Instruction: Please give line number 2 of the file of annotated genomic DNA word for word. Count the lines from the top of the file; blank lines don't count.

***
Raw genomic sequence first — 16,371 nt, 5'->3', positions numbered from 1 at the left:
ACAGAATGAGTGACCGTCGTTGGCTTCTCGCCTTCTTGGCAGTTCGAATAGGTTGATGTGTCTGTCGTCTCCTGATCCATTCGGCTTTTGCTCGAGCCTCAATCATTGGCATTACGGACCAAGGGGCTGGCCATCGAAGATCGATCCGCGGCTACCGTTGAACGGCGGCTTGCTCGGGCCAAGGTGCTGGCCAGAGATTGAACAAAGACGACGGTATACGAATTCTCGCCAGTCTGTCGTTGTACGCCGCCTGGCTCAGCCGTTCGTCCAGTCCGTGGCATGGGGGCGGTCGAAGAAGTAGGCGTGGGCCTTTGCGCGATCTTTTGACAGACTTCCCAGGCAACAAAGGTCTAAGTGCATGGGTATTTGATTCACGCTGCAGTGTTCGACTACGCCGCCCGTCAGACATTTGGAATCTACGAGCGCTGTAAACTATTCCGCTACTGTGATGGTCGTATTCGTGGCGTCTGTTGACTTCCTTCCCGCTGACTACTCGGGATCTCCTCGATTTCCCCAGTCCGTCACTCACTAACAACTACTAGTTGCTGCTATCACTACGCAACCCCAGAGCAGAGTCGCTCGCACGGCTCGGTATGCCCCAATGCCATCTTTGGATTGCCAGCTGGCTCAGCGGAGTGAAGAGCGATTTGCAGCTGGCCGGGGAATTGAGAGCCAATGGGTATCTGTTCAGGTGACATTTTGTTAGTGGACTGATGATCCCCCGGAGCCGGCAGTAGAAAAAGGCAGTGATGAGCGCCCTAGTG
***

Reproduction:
ACAGAATGAGTGACCGTCGTTGGCTTCTCGCCTTCTTGGCAGTTCGAATAGGTTGATGTGTCTGTCGTCTCCTGATCCATTCGGCTTTTGCTCGAGCCTCAATCATTGGCATTACGGACCAAGGGGCTGGCCATCGAAGATCGATCCGCGGCTACCGTTGAACGGCGGCTTGCTCGGGCCAAGGTGCTGGCCAGAGATTGAACAAAGACGACGGTATACGAATTCTCGCCAGTCTGTCGTTGTACGCCGCCTGGCTCAGCCGTTCGTCCAGTCCGTGGCATGGGGGCGGTCGAAGAAGTAGGCGTGGGCCTTTGCGCGATCTTTTGACAGACTTCCCAGGCAACAAAGGTCTAAGTGCATGGGTATTTGATTCACGCTGCAGTGTTCGACTACGCCGCCCGTCAGACATTTGGAATCTACGAGCGCTGTAAACTATTCCGCTACTGTGATGGTCGTATTCGTGGCGTCTGTTGACTTCCTTCCCGCTGACTACTCGGGATCTCCTCGATTTCCCCAGTCCGTCACTCACTAACAACTACTAGTTGCTGCTATCACTACGCAACCCCAGAGCAGAGTCGCTCGCACGGCTCGGTATGCCCCAATGCCATCTTTGGATTGCCAGCTGGCTCAGCGGAGTGAAGAGCGATTTGCAGCTGGCCGGGGAATTGAGAGCCAATGGGTATCTGTTCAGGTGACATTTTGTTAGTGGACTGATGATCCCCCGGAGCCGGCAGTAGAAAAAGGCAGTGATGAGCGCCCTAGTG